The Great Material Continuum of CENTURY: SPICE ROAD
In the Star Trek: Deep Space Nine episode “Treachery, Faith and the Great River,” the audience is introduced to a key spiritual aspect of the Ferengi race, whose entire civilization is based on economics and acquisition of wealth. In this story, a young Ferengi, Nog, teaches his human friend Jake about the “Great Material Continuum” or the “Great River” through which all commerce and trade in the universe flow. To get what you need is just a matter of effectively navigating the Continuum, trading what resources you have for something else that is tradeable, and all the time staying on course for the ultimate acquisition.
I’m sure it wouldn’t be revered as much as a Dabo table, but I imagine that Century: Spice Road could find a place of honor in a Ferengi’s game collection.
Players take on the role of spice merchants traveling on the Great Material Continuum of the historical Eurasian Silk Road. The goal of the game is to be the player with the most wealth, measured in victory points. These points are obtained by the trading and selling of spices, using a hand of cards that players collect during the course of the game.
On a player’s turn, they choose one of four simple actions:
- Play one card from their hand by placing it on the table, which will allow them to collect spices or trade spices.
- Choose a card from the merchant row and add it to their hand.
- Sell spices to buy a card from the victory card row and earn the points indicated on the card.
- Rest and collect played cards back into their hand.
Your hand of merchant cards is how you navigate the Great River, representing trade deals and inventory gain. One card will allow you to either gain a certain number or type of spice; another has you trade certain number and type of spices for another type. The spices are in a hierarchical order starting with turmeric, saffron, cardamom, and then cinnamon, so you’ll quickly realize that, generally, the victory point cards worth higher amounts need higher-value spices to purchase. When you have the right combination of spices for a particular victory card, you may purchase it and claim the points.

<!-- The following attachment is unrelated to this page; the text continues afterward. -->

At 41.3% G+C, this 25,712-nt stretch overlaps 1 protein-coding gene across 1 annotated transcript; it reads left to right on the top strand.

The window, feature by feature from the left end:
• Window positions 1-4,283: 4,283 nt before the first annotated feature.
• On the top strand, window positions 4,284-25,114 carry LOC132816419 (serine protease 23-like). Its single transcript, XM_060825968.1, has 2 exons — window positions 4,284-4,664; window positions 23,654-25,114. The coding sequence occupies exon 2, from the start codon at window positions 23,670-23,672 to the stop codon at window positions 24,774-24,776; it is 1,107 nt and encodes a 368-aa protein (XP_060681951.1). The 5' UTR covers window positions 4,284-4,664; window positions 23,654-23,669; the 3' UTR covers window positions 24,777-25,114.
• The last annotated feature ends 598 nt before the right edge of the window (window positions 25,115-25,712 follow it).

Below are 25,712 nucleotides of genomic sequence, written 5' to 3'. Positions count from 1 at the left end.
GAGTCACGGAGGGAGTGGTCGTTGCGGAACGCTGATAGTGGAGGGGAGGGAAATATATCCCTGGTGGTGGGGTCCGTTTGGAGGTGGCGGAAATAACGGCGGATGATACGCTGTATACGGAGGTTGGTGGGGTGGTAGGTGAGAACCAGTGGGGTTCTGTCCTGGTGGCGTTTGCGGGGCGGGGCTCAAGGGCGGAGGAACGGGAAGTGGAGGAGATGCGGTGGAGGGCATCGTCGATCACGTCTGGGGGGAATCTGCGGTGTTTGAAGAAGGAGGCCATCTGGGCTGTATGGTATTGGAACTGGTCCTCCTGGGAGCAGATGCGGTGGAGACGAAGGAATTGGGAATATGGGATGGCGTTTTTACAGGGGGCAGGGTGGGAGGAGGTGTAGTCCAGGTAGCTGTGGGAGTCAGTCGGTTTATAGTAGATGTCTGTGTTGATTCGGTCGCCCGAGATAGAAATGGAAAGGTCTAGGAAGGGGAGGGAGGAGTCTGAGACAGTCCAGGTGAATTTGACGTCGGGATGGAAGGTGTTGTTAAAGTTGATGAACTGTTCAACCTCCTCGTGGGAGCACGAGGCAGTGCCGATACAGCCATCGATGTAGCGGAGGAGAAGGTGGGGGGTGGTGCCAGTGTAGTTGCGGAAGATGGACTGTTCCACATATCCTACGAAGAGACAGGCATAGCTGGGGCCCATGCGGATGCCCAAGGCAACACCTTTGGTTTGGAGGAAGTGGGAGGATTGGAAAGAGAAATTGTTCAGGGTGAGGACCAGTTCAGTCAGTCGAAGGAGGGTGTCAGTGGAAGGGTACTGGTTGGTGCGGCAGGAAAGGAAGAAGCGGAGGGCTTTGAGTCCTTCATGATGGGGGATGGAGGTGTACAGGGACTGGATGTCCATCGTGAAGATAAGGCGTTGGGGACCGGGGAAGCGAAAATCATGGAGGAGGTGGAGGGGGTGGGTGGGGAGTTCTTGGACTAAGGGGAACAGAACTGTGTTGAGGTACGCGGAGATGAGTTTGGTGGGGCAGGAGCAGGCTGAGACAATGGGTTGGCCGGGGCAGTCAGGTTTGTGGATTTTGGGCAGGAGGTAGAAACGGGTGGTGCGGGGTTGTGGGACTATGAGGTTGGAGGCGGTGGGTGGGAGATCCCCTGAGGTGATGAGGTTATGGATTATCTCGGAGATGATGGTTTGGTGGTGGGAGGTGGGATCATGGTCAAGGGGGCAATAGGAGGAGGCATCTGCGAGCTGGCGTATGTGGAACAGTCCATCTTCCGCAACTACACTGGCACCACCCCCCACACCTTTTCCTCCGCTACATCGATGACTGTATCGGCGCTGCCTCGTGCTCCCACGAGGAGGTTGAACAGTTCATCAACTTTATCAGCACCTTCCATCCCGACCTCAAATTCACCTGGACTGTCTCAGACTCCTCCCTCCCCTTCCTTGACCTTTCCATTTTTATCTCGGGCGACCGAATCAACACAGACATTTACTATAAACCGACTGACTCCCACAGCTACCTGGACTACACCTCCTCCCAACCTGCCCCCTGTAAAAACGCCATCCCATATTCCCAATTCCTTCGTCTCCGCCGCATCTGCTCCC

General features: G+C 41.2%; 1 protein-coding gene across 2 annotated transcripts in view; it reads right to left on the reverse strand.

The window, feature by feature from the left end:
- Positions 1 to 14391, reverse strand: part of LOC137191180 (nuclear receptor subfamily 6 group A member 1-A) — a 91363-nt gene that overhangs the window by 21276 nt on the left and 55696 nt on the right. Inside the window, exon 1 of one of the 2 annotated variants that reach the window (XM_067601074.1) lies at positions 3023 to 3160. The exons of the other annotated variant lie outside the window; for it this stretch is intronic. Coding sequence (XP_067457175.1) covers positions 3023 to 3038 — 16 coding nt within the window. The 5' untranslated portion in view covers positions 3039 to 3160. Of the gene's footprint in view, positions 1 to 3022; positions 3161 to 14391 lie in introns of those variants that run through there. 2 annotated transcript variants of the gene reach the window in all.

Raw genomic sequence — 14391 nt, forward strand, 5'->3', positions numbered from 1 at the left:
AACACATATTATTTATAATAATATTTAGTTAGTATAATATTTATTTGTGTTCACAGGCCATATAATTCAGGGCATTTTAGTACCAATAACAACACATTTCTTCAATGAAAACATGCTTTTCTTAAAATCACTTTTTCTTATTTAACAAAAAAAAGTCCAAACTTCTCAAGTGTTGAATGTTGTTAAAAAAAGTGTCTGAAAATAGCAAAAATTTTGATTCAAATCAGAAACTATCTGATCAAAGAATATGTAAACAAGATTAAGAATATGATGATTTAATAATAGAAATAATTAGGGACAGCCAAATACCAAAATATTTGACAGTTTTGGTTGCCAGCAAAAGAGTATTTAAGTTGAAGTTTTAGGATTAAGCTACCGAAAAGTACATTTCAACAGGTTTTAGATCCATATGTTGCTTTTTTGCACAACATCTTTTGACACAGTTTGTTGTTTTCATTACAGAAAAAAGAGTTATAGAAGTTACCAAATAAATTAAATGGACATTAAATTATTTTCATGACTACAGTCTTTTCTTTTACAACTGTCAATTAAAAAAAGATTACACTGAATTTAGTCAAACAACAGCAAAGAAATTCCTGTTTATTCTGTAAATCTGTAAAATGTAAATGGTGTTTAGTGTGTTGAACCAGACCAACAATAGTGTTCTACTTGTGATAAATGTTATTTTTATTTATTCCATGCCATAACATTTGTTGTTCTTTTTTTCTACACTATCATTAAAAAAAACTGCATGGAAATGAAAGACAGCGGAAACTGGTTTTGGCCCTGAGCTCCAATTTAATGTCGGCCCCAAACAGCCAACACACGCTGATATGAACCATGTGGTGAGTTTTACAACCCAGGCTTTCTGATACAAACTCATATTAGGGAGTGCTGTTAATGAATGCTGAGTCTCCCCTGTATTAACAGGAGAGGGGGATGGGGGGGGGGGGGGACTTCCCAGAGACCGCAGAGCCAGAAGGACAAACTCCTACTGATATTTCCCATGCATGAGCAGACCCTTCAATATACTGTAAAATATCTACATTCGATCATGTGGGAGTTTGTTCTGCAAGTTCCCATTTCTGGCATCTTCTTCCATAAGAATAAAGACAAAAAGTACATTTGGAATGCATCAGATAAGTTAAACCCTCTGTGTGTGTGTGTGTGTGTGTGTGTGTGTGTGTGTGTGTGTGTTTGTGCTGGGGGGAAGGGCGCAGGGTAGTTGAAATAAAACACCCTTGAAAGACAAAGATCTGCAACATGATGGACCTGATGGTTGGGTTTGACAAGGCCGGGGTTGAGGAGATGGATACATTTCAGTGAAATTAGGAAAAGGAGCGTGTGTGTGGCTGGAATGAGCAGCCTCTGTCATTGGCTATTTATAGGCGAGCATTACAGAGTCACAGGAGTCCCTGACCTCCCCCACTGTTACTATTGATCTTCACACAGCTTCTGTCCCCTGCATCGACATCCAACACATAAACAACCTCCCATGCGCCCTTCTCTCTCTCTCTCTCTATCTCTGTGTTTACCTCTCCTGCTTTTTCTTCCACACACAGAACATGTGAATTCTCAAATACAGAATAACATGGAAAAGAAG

Another way to gain victory points is through coins. As victory point cards are claimed, the row of cards moves to the left, and new cards are added to the right. The two leftmost cards will have gold or silver coins above, respectively. When a player purchases these cards, they may take a coin. Gold is worth 3 points while Silver is worth 1 point.
The game ends at the end of the round when someone has claimed a fifth victory card. Games usually last about 45 minutes, so you may have people clamoring for another game when it is over, perhaps with another cup of raktajino?
The game itself is a beautiful production, with the artwork taking center stage on the tarot-sized cards. It also comes with little plastic spice bowls and solid metal coins; a nice touch. One little hiccup, though: the cube colors for spices are red, green, brown, and yellow, which may be problematic for those who are colorblind. I can talk at length about the importance of accessibility in tabletop gaming, but I’ll save that for a future post. For now, I’ll say it is disappointing when a published design seems to indicate that this issue wasn’t given full attention.
Nevertheless, Century: Spice Road is a great game for all types of players. It rewards savvy cardplay as well as taking some trade risks. Navigating this Great River is a blast.